Jerusalem's Latin patriarch criticizes creation of religious state in Middle East

By  Judith Sudilovsky, Catholic News Service
  • December 21, 2007

{mosimage}JERUSALEM - Jerusalem's Latin patriarch criticized the creation of a religious state of any kind in the Holy Land, saying that a Jewish or Islamic state would not be suitable for Christians.

"In this land which is holy for three religions and for two peoples, religious states cannot be established because they would exclude or place in an inferior position the believers of the other religion," Patriarch Michel Sabbah of Jerusalem said in his Christmas message, given to journalists Dec. 19. "A state that would exclude or discriminate against the other religions is not suitable in this land made holy by God for all humanity."

Any state "cannot be for just one religion," he told journalists in response to a question. "It is the vocation of this land to be for all."

Political leaders "must know that the holiness of this land does not consist in the exclusion of one or the other of the religions, but in the ability of each religion, with all of their differences, to welcome, respect and love all who inhabit this land," he said.

Making his first public statement against the deteriorating situation regarding Israeli entry visas for clergy, Sabbah said the issue is an example of the necessity of the land's universal vocation.

"Entry visas mean the exclusion of some people from entering the land ... to serve and minister to our religion," he told the journalists.

In his message, he said that, although the celebration of Christmas this year comes again at a time when peace seems impossible, he believes "peace is possible."

"Palestinians and Israelis are capable of living together in peace, each in their own territory, each enjoying their security, their dignity and their rights," he said. "But to attain that peace, it is necessary to believe that Israelis and Palestinians are equal in all things, that they have the same rights and the same duties."

He spoke against violence "carried out by the state or by extremists" and said Israelis and Palestinians "must adopt the ways of God."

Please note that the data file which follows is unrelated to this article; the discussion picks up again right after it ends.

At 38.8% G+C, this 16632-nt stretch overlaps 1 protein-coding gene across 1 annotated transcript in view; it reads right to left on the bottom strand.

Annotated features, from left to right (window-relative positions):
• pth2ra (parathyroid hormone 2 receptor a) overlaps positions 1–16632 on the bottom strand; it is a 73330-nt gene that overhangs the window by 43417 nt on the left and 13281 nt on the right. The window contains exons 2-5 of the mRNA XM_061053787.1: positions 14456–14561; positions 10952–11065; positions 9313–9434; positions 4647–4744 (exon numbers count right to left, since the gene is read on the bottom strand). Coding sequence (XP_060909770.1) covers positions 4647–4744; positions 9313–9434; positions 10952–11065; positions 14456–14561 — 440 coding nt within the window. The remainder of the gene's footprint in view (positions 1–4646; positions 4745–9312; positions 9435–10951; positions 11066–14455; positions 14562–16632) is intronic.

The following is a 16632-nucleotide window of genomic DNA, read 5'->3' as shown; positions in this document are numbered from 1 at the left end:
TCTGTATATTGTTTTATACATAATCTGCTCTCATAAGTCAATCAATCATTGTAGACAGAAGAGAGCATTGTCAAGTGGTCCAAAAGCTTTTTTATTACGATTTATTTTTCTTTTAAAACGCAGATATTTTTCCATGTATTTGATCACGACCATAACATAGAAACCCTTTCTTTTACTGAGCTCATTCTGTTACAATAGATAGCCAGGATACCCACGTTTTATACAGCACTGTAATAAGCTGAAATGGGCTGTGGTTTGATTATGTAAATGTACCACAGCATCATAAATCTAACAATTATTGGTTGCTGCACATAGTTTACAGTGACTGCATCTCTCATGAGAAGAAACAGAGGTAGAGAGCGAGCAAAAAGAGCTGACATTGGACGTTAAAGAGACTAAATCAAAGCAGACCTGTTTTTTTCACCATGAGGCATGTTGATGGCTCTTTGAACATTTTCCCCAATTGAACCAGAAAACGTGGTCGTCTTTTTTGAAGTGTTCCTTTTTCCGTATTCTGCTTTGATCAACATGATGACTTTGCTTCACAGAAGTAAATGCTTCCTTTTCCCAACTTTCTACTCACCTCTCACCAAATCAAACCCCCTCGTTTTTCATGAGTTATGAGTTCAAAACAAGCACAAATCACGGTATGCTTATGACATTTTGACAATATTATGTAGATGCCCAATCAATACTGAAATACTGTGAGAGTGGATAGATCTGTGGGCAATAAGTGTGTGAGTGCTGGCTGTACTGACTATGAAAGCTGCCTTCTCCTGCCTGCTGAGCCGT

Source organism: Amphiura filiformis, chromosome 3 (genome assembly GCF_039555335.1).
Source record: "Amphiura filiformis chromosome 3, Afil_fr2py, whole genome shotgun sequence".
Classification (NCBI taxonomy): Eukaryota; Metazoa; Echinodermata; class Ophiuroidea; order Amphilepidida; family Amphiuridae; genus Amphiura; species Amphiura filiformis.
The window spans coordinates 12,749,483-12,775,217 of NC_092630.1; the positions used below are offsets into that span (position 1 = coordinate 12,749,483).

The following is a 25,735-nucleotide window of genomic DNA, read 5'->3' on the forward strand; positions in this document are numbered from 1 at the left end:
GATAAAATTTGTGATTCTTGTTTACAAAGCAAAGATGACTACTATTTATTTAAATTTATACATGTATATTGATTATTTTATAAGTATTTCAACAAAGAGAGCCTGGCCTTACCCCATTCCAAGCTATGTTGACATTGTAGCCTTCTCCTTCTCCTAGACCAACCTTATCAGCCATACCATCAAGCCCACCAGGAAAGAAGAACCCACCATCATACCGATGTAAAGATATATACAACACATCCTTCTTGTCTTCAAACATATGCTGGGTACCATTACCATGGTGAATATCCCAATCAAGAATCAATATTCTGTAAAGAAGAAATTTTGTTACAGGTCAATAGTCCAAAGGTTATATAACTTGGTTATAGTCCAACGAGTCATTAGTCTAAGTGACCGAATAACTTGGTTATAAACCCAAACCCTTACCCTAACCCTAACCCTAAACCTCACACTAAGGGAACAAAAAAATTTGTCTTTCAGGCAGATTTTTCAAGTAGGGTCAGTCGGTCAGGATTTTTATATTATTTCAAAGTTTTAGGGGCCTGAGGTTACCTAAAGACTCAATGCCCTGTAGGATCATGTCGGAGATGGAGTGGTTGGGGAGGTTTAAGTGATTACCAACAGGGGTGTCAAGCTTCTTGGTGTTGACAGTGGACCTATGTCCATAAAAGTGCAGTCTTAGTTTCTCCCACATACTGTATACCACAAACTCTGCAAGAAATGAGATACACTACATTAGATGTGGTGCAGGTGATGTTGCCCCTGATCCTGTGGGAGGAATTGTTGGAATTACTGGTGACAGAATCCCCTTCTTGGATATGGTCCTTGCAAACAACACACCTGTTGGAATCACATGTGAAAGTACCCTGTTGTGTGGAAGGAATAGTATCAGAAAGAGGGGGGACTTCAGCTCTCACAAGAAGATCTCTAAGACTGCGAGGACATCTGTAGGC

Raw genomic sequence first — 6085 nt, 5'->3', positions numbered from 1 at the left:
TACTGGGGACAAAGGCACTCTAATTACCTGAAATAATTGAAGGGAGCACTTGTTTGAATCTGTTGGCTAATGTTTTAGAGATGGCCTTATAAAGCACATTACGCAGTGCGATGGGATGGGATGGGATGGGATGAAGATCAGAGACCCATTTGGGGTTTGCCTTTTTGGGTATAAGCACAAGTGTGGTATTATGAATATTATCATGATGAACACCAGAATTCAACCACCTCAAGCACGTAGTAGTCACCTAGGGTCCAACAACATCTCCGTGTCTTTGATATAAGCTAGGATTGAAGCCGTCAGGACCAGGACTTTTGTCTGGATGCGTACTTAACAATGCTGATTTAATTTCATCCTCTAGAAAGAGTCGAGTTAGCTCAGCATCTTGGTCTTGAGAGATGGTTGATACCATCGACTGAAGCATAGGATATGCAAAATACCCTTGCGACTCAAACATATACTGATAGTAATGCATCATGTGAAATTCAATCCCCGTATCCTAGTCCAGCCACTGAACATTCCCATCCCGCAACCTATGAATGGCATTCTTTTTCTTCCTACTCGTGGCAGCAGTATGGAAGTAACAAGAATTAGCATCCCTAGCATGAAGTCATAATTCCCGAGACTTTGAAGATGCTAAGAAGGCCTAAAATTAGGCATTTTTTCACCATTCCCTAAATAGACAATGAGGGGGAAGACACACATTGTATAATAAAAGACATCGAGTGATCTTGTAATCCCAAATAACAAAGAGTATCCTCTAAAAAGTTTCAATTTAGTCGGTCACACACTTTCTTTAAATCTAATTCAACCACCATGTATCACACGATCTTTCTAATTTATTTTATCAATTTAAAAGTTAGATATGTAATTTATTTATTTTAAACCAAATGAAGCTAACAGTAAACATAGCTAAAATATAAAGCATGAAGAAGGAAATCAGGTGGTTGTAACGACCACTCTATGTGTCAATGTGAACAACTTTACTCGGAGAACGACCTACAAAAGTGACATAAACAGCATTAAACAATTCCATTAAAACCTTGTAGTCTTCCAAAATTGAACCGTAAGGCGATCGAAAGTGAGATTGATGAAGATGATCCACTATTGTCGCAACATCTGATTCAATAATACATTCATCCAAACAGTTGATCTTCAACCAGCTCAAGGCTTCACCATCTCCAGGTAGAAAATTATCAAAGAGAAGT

He said the entire region was in turmoil because of the conflict in the Holy Land, and "the forces of evil seem to have been unleashed."

"Despite all of this we believe that God has not abandoned us to all these forces of evil," he said. "The situation beckons every man and woman of good will to enter into the ways of God in order to establish the reign of good among peoples as well as a sense of and a respect for every human being."

Because God is still with them, he said, people can "remain hopeful in the midst of all the daily difficulties."

"God is with us, reminding us that the commandment of love, which was given to us by Jesus, born in Bethlehem, still remains valid for the difficult times in which we are living today," said the patriarch. "This love consists in seeing the image of God in every human being, of every religion and nationality."

This love, he said, knows how to forgive while still demanding rights.

Sabbah said that in order for the peace initiative developed in Annapolis, Md., to succeed there needs to be "a firm willingness to make peace," placing the brunt of the responsibility on Israel as "the strong party with everything in hand."

Israel, he said "has the obligation to see what is just for everyone and to carry it out courageously."

In response to a question, the patriarch said he was worried about the rate of Christian emigration from the Holy Land but noted it was a general trend among Jews and Muslims as well.

"The difference is we have very few (Christians)," he said.

"I am worried but hope Christians understand better and better that they have a special vocation in this land and will remain," he added.

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